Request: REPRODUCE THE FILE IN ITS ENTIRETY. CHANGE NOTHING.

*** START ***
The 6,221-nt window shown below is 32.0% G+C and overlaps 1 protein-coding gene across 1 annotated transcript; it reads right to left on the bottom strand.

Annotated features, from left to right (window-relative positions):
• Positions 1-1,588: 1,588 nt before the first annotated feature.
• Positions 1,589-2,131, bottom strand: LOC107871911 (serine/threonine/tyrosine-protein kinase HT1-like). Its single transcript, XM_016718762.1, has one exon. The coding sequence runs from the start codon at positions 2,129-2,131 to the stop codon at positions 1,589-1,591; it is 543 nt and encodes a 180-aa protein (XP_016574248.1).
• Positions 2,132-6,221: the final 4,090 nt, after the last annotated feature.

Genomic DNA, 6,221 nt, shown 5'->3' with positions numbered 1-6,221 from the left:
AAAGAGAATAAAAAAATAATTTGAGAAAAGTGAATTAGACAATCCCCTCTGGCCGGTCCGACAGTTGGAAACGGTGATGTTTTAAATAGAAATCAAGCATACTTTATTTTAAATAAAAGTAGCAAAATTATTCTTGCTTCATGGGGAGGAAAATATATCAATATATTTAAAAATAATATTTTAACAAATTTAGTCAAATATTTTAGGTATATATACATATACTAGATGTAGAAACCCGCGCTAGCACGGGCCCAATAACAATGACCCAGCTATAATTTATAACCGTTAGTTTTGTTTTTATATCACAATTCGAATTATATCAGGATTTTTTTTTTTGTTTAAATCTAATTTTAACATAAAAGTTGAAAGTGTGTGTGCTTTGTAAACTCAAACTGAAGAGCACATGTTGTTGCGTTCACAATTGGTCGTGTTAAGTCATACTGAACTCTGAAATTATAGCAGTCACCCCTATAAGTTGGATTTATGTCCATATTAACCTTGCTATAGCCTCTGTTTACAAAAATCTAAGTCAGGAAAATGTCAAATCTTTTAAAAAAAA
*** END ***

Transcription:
The 6,221-nt window shown below is 32.0% G+C and overlaps 1 protein-coding gene across 1 annotated transcript; it reads right to left on the bottom strand.

Annotated features, from left to right (window-relative positions):
• Positions 1-1,588: 1,588 nt before the first annotated feature.
• Positions 1,589-2,131, bottom strand: LOC107871911 (serine/threonine/tyrosine-protein kinase HT1-like). Its single transcript, XM_016718762.1, has one exon. The coding sequence runs from the start codon at positions 2,129-2,131 to the stop codon at positions 1,589-1,591; it is 543 nt and encodes a 180-aa protein (XP_016574248.1).
• Positions 2,132-6,221: the final 4,090 nt, after the last annotated feature.

Genomic DNA, 6,221 nt, shown 5'->3' with positions numbered 1-6,221 from the left:
AAAGAGAATAAAAAAATAATTTGAGAAAAGTGAATTAGACAATCCCCTCTGGCCGGTCCGACAGTTGGAAACGGTGATGTTTTAAATAGAAATCAAGCATACTTTATTTTAAATAAAAGTAGCAAAATTATTCTTGCTTCATGGGGAGGAAAATATATCAATATATTTAAAAATAATATTTTAACAAATTTAGTCAAATATTTTAGGTATATATACATATACTAGATGTAGAAACCCGCGCTAGCACGGGCCCAATAACAATGACCCAGCTATAATTTATAACCGTTAGTTTTGTTTTTATATCACAATTCGAATTATATCAGGATTTTTTTTTTTGTTTAAATCTAATTTTAACATAAAAGTTGAAAGTGTGTGTGCTTTGTAAACTCAAACTGAAGAGCACATGTTGTTGCGTTCACAATTGGTCGTGTTAAGTCATACTGAACTCTGAAATTATAGCAGTCACCCCTATAAGTTGGATTTATGTCCATATTAACCTTGCTATAGCCTCTGTTTACAAAAATCTAAGTCAGGAAAATGTCAAATCTTTTAAAAAAAA